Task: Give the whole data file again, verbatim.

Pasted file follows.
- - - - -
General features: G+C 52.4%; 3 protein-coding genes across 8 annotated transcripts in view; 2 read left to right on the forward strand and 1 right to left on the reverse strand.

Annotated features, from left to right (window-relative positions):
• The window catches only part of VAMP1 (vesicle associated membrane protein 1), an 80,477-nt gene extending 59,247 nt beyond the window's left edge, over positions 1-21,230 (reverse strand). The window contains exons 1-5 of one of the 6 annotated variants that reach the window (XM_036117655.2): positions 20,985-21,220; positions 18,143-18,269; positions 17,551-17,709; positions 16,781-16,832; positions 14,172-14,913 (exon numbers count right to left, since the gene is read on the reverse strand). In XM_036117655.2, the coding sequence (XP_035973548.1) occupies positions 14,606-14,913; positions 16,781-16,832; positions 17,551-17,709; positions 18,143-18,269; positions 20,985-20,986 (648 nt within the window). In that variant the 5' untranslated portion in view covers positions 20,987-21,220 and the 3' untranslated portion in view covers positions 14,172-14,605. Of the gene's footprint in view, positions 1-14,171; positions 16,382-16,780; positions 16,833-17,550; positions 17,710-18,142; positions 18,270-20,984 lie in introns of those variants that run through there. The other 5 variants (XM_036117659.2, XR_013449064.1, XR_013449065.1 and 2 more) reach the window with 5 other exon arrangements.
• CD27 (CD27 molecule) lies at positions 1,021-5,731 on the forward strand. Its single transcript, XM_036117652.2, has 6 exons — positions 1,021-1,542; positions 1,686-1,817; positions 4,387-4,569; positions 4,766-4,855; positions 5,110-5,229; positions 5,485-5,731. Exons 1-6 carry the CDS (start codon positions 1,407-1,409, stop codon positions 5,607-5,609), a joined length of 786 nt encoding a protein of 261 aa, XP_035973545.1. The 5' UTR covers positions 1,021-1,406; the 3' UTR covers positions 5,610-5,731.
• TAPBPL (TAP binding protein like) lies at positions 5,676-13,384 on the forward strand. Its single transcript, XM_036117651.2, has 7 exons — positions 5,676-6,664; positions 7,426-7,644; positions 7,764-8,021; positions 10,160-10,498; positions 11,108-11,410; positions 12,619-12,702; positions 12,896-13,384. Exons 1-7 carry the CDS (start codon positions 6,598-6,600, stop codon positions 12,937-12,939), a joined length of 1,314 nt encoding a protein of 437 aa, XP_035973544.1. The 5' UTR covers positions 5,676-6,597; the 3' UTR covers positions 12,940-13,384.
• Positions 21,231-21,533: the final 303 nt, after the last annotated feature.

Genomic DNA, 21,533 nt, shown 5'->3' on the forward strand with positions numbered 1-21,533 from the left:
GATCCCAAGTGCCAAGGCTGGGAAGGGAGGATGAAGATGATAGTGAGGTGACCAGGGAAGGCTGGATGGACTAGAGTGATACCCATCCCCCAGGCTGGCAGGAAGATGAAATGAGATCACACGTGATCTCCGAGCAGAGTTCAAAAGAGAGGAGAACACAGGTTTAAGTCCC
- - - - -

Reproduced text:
General features: G+C 52.4%; 3 protein-coding genes across 8 annotated transcripts in view; 2 read left to right on the forward strand and 1 right to left on the reverse strand.

Annotated features, from left to right (window-relative positions):
• The window catches only part of VAMP1 (vesicle associated membrane protein 1), an 80,477-nt gene extending 59,247 nt beyond the window's left edge, over positions 1-21,230 (reverse strand). The window contains exons 1-5 of one of the 6 annotated variants that reach the window (XM_036117655.2): positions 20,985-21,220; positions 18,143-18,269; positions 17,551-17,709; positions 16,781-16,832; positions 14,172-14,913 (exon numbers count right to left, since the gene is read on the reverse strand). In XM_036117655.2, the coding sequence (XP_035973548.1) occupies positions 14,606-14,913; positions 16,781-16,832; positions 17,551-17,709; positions 18,143-18,269; positions 20,985-20,986 (648 nt within the window). In that variant the 5' untranslated portion in view covers positions 20,987-21,220 and the 3' untranslated portion in view covers positions 14,172-14,605. Of the gene's footprint in view, positions 1-14,171; positions 16,382-16,780; positions 16,833-17,550; positions 17,710-18,142; positions 18,270-20,984 lie in introns of those variants that run through there. The other 5 variants (XM_036117659.2, XR_013449064.1, XR_013449065.1 and 2 more) reach the window with 5 other exon arrangements.
• CD27 (CD27 molecule) lies at positions 1,021-5,731 on the forward strand. Its single transcript, XM_036117652.2, has 6 exons — positions 1,021-1,542; positions 1,686-1,817; positions 4,387-4,569; positions 4,766-4,855; positions 5,110-5,229; positions 5,485-5,731. Exons 1-6 carry the CDS (start codon positions 1,407-1,409, stop codon positions 5,607-5,609), a joined length of 786 nt encoding a protein of 261 aa, XP_035973545.1. The 5' UTR covers positions 1,021-1,406; the 3' UTR covers positions 5,610-5,731.
• TAPBPL (TAP binding protein like) lies at positions 5,676-13,384 on the forward strand. Its single transcript, XM_036117651.2, has 7 exons — positions 5,676-6,664; positions 7,426-7,644; positions 7,764-8,021; positions 10,160-10,498; positions 11,108-11,410; positions 12,619-12,702; positions 12,896-13,384. Exons 1-7 carry the CDS (start codon positions 6,598-6,600, stop codon positions 12,937-12,939), a joined length of 1,314 nt encoding a protein of 437 aa, XP_035973544.1. The 5' UTR covers positions 5,676-6,597; the 3' UTR covers positions 12,940-13,384.
• Positions 21,231-21,533: the final 303 nt, after the last annotated feature.

Genomic DNA, 21,533 nt, shown 5'->3' on the forward strand with positions numbered 1-21,533 from the left:
GATCCCAAGTGCCAAGGCTGGGAAGGGAGGATGAAGATGATAGTGAGGTGACCAGGGAAGGCTGGATGGACTAGAGTGATACCCATCCCCCAGGCTGGCAGGAAGATGAAATGAGATCACACGTGATCTCCGAGCAGAGTTCAAAAGAGAGGAGAACACAGGTTTAAGTCCC